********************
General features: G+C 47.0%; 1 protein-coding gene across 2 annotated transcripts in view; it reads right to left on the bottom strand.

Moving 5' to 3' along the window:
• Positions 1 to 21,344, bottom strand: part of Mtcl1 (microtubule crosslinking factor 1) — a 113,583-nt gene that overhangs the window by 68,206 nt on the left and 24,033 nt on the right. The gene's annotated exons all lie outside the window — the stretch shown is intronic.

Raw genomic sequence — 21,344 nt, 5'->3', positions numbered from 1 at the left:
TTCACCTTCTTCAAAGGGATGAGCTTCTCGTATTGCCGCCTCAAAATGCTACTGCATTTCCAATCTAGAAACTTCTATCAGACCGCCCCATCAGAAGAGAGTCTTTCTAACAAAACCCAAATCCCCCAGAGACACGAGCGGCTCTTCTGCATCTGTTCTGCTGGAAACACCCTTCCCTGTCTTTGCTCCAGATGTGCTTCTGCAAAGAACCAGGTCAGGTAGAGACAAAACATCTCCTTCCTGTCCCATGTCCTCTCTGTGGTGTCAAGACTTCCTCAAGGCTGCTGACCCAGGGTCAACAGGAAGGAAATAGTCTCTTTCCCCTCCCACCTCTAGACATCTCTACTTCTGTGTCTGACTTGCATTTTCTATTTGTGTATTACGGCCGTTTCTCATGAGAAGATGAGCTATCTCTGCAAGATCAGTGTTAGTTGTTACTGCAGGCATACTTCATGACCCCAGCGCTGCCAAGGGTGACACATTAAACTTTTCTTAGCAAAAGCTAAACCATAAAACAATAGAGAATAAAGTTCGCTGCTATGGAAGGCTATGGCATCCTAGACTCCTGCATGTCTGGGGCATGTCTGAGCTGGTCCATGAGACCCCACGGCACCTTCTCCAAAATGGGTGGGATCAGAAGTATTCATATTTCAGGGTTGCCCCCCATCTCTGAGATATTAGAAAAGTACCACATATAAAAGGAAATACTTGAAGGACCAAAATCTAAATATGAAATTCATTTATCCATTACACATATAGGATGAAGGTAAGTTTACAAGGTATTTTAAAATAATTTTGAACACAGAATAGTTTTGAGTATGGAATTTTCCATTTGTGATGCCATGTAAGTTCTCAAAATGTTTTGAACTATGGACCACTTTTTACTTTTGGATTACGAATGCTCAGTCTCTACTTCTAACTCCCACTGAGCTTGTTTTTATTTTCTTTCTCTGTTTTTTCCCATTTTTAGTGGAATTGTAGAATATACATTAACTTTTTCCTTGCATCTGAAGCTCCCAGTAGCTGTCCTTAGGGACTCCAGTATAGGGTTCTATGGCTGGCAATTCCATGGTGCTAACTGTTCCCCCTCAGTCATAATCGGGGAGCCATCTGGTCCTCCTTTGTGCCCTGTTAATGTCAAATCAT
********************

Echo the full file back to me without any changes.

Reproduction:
General features: G+C 47.0%; 1 protein-coding gene across 2 annotated transcripts in view; it reads right to left on the bottom strand.

Moving 5' to 3' along the window:
• Positions 1 to 21,344, bottom strand: part of Mtcl1 (microtubule crosslinking factor 1) — a 113,583-nt gene that overhangs the window by 68,206 nt on the left and 24,033 nt on the right. The gene's annotated exons all lie outside the window — the stretch shown is intronic.

Raw genomic sequence — 21,344 nt, 5'->3', positions numbered from 1 at the left:
TTCACCTTCTTCAAAGGGATGAGCTTCTCGTATTGCCGCCTCAAAATGCTACTGCATTTCCAATCTAGAAACTTCTATCAGACCGCCCCATCAGAAGAGAGTCTTTCTAACAAAACCCAAATCCCCCAGAGACACGAGCGGCTCTTCTGCATCTGTTCTGCTGGAAACACCCTTCCCTGTCTTTGCTCCAGATGTGCTTCTGCAAAGAACCAGGTCAGGTAGAGACAAAACATCTCCTTCCTGTCCCATGTCCTCTCTGTGGTGTCAAGACTTCCTCAAGGCTGCTGACCCAGGGTCAACAGGAAGGAAATAGTCTCTTTCCCCTCCCACCTCTAGACATCTCTACTTCTGTGTCTGACTTGCATTTTCTATTTGTGTATTACGGCCGTTTCTCATGAGAAGATGAGCTATCTCTGCAAGATCAGTGTTAGTTGTTACTGCAGGCATACTTCATGACCCCAGCGCTGCCAAGGGTGACACATTAAACTTTTCTTAGCAAAAGCTAAACCATAAAACAATAGAGAATAAAGTTCGCTGCTATGGAAGGCTATGGCATCCTAGACTCCTGCATGTCTGGGGCATGTCTGAGCTGGTCCATGAGACCCCACGGCACCTTCTCCAAAATGGGTGGGATCAGAAGTATTCATATTTCAGGGTTGCCCCCCATCTCTGAGATATTAGAAAAGTACCACATATAAAAGGAAATACTTGAAGGACCAAAATCTAAATATGAAATTCATTTATCCATTACACATATAGGATGAAGGTAAGTTTACAAGGTATTTTAAAATAATTTTGAACACAGAATAGTTTTGAGTATGGAATTTTCCATTTGTGATGCCATGTAAGTTCTCAAAATGTTTTGAACTATGGACCACTTTTTACTTTTGGATTACGAATGCTCAGTCTCTACTTCTAACTCCCACTGAGCTTGTTTTTATTTTCTTTCTCTGTTTTTTCCCATTTTTAGTGGAATTGTAGAATATACATTAACTTTTTCCTTGCATCTGAAGCTCCCAGTAGCTGTCCTTAGGGACTCCAGTATAGGGTTCTATGGCTGGCAATTCCATGGTGCTAACTGTTCCCCCTCAGTCATAATCGGGGAGCCATCTGGTCCTCCTTTGTGCCCTGTTAATGTCAAATCAT